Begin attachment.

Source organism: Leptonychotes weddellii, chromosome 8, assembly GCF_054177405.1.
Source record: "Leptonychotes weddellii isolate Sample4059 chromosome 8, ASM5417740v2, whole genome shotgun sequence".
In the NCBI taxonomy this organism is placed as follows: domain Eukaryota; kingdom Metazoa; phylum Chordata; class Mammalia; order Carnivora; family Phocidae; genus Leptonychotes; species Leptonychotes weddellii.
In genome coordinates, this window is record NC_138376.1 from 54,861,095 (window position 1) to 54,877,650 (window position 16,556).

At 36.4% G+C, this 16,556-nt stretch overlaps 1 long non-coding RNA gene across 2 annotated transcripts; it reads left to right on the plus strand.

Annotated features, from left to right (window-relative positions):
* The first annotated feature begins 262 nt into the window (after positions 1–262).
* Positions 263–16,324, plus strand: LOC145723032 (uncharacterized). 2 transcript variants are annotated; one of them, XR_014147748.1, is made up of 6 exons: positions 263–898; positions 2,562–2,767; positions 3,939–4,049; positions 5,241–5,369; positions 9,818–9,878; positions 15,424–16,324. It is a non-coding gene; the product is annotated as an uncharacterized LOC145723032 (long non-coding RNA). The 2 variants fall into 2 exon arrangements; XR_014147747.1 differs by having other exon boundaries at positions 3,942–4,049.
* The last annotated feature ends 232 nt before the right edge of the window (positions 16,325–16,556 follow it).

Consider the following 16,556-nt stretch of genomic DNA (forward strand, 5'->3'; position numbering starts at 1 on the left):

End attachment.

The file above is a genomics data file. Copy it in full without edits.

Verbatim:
Source organism: Leptonychotes weddellii, chromosome 8, assembly GCF_054177405.1.
Source record: "Leptonychotes weddellii isolate Sample4059 chromosome 8, ASM5417740v2, whole genome shotgun sequence".
In the NCBI taxonomy this organism is placed as follows: domain Eukaryota; kingdom Metazoa; phylum Chordata; class Mammalia; order Carnivora; family Phocidae; genus Leptonychotes; species Leptonychotes weddellii.
In genome coordinates, this window is record NC_138376.1 from 54,861,095 (window position 1) to 54,877,650 (window position 16,556).

At 36.4% G+C, this 16,556-nt stretch overlaps 1 long non-coding RNA gene across 2 annotated transcripts; it reads left to right on the plus strand.

Annotated features, from left to right (window-relative positions):
* The first annotated feature begins 262 nt into the window (after positions 1–262).
* Positions 263–16,324, plus strand: LOC145723032 (uncharacterized). 2 transcript variants are annotated; one of them, XR_014147748.1, is made up of 6 exons: positions 263–898; positions 2,562–2,767; positions 3,939–4,049; positions 5,241–5,369; positions 9,818–9,878; positions 15,424–16,324. It is a non-coding gene; the product is annotated as an uncharacterized LOC145723032 (long non-coding RNA). The 2 variants fall into 2 exon arrangements; XR_014147747.1 differs by having other exon boundaries at positions 3,942–4,049.
* The last annotated feature ends 232 nt before the right edge of the window (positions 16,325–16,556 follow it).

Consider the following 16,556-nt stretch of genomic DNA (forward strand, 5'->3'; position numbering starts at 1 on the left):